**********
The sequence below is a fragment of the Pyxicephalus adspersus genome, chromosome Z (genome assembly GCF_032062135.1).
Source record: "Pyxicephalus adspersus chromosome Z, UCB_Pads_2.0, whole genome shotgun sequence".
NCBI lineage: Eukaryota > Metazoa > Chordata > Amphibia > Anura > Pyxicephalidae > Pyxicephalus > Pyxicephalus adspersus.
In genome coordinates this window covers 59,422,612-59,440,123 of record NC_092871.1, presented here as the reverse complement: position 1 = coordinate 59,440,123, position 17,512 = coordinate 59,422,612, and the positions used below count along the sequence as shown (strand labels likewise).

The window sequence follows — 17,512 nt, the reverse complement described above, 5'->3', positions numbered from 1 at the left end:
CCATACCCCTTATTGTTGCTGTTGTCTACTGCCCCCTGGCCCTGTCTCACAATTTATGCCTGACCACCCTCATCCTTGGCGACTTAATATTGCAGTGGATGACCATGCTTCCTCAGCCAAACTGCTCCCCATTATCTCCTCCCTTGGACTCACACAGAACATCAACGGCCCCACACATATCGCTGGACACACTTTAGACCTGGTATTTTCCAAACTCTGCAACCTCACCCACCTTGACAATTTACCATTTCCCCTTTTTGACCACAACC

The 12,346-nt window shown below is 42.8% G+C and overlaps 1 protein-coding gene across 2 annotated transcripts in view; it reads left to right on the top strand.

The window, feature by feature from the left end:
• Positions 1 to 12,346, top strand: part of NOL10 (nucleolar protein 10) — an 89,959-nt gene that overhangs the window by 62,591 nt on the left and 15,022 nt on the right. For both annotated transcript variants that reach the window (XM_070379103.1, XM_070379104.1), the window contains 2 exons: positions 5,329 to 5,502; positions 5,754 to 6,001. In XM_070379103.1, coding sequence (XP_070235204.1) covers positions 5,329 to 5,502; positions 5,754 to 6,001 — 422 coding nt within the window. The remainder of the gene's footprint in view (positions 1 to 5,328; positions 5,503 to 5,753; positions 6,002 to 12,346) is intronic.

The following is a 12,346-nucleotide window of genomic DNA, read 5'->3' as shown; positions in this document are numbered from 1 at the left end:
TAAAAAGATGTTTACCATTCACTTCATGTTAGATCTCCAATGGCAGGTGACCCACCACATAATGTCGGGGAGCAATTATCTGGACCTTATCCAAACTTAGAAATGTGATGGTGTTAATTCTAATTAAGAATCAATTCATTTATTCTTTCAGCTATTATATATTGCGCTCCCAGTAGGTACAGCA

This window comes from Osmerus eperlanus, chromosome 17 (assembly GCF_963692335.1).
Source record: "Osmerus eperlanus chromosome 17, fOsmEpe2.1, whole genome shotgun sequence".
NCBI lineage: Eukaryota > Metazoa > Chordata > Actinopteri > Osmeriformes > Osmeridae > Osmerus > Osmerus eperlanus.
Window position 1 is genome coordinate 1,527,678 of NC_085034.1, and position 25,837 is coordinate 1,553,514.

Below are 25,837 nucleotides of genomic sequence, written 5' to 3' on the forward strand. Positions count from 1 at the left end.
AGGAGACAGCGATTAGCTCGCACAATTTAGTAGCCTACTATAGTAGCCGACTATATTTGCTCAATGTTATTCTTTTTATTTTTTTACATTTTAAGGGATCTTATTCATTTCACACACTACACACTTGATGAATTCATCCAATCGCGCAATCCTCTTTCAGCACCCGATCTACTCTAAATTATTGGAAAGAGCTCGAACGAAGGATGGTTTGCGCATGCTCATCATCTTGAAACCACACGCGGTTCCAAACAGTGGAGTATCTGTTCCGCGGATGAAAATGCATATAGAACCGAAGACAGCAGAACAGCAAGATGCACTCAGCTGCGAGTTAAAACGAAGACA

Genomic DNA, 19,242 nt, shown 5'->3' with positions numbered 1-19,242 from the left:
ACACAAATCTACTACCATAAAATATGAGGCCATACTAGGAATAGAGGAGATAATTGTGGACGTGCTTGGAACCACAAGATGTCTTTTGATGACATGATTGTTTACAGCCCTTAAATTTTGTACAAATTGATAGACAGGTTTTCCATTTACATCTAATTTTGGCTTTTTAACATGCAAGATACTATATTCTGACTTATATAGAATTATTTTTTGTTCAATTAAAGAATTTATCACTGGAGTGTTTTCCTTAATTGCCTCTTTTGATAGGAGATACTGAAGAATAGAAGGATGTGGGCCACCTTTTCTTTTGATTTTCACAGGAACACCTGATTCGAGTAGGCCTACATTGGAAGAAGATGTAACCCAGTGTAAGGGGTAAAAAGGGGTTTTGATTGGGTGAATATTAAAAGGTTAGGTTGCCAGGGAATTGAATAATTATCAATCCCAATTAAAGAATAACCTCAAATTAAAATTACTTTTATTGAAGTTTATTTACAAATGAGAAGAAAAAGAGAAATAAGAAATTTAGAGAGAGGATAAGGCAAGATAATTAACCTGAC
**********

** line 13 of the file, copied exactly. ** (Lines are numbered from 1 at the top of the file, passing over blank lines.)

Source record: "Osmerus eperlanus chromosome 17, fOsmEpe2.1, whole genome shotgun sequence".